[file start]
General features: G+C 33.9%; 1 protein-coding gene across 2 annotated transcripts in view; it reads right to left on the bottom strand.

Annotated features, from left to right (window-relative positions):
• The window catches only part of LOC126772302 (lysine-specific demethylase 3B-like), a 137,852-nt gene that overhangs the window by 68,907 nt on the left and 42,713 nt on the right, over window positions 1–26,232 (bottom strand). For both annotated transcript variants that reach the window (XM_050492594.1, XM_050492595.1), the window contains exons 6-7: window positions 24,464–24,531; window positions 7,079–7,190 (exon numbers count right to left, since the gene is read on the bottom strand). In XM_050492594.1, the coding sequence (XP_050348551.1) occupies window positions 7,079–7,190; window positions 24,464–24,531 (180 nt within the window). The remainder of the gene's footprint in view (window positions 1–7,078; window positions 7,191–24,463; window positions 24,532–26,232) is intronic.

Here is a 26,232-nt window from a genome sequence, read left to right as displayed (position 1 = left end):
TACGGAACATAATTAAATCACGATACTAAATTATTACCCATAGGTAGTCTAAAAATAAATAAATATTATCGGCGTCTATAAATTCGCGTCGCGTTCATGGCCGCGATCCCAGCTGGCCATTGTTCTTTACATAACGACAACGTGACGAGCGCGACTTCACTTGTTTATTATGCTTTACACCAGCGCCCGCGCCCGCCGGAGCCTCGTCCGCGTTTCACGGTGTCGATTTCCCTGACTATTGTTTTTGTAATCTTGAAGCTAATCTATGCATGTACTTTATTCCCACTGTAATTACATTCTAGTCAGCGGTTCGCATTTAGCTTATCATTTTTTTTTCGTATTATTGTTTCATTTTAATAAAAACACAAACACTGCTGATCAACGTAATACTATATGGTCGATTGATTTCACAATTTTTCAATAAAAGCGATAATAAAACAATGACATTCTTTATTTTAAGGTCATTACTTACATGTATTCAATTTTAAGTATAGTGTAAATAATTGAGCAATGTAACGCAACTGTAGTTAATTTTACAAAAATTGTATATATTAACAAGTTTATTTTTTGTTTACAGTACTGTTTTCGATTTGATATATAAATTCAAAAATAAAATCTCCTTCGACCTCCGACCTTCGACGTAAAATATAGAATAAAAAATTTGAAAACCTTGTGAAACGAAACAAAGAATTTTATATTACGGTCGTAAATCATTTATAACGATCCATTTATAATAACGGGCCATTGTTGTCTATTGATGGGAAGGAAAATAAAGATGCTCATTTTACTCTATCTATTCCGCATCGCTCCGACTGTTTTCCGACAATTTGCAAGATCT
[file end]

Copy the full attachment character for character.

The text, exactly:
General features: G+C 33.9%; 1 protein-coding gene across 2 annotated transcripts in view; it reads right to left on the bottom strand.

Annotated features, from left to right (window-relative positions):
• The window catches only part of LOC126772302 (lysine-specific demethylase 3B-like), a 137,852-nt gene that overhangs the window by 68,907 nt on the left and 42,713 nt on the right, over window positions 1–26,232 (bottom strand). For both annotated transcript variants that reach the window (XM_050492594.1, XM_050492595.1), the window contains exons 6-7: window positions 24,464–24,531; window positions 7,079–7,190 (exon numbers count right to left, since the gene is read on the bottom strand). In XM_050492594.1, the coding sequence (XP_050348551.1) occupies window positions 7,079–7,190; window positions 24,464–24,531 (180 nt within the window). The remainder of the gene's footprint in view (window positions 1–7,078; window positions 7,191–24,463; window positions 24,532–26,232) is intronic.

Here is a 26,232-nt window from a genome sequence, read left to right as displayed (position 1 = left end):
TACGGAACATAATTAAATCACGATACTAAATTATTACCCATAGGTAGTCTAAAAATAAATAAATATTATCGGCGTCTATAAATTCGCGTCGCGTTCATGGCCGCGATCCCAGCTGGCCATTGTTCTTTACATAACGACAACGTGACGAGCGCGACTTCACTTGTTTATTATGCTTTACACCAGCGCCCGCGCCCGCCGGAGCCTCGTCCGCGTTTCACGGTGTCGATTTCCCTGACTATTGTTTTTGTAATCTTGAAGCTAATCTATGCATGTACTTTATTCCCACTGTAATTACATTCTAGTCAGCGGTTCGCATTTAGCTTATCATTTTTTTTTCGTATTATTGTTTCATTTTAATAAAAACACAAACACTGCTGATCAACGTAATACTATATGGTCGATTGATTTCACAATTTTTCAATAAAAGCGATAATAAAACAATGACATTCTTTATTTTAAGGTCATTACTTACATGTATTCAATTTTAAGTATAGTGTAAATAATTGAGCAATGTAACGCAACTGTAGTTAATTTTACAAAAATTGTATATATTAACAAGTTTATTTTTTGTTTACAGTACTGTTTTCGATTTGATATATAAATTCAAAAATAAAATCTCCTTCGACCTCCGACCTTCGACGTAAAATATAGAATAAAAAATTTGAAAACCTTGTGAAACGAAACAAAGAATTTTATATTACGGTCGTAAATCATTTATAACGATCCATTTATAATAACGGGCCATTGTTGTCTATTGATGGGAAGGAAAATAAAGATGCTCATTTTACTCTATCTATTCCGCATCGCTCCGACTGTTTTCCGACAATTTGCAAGATCT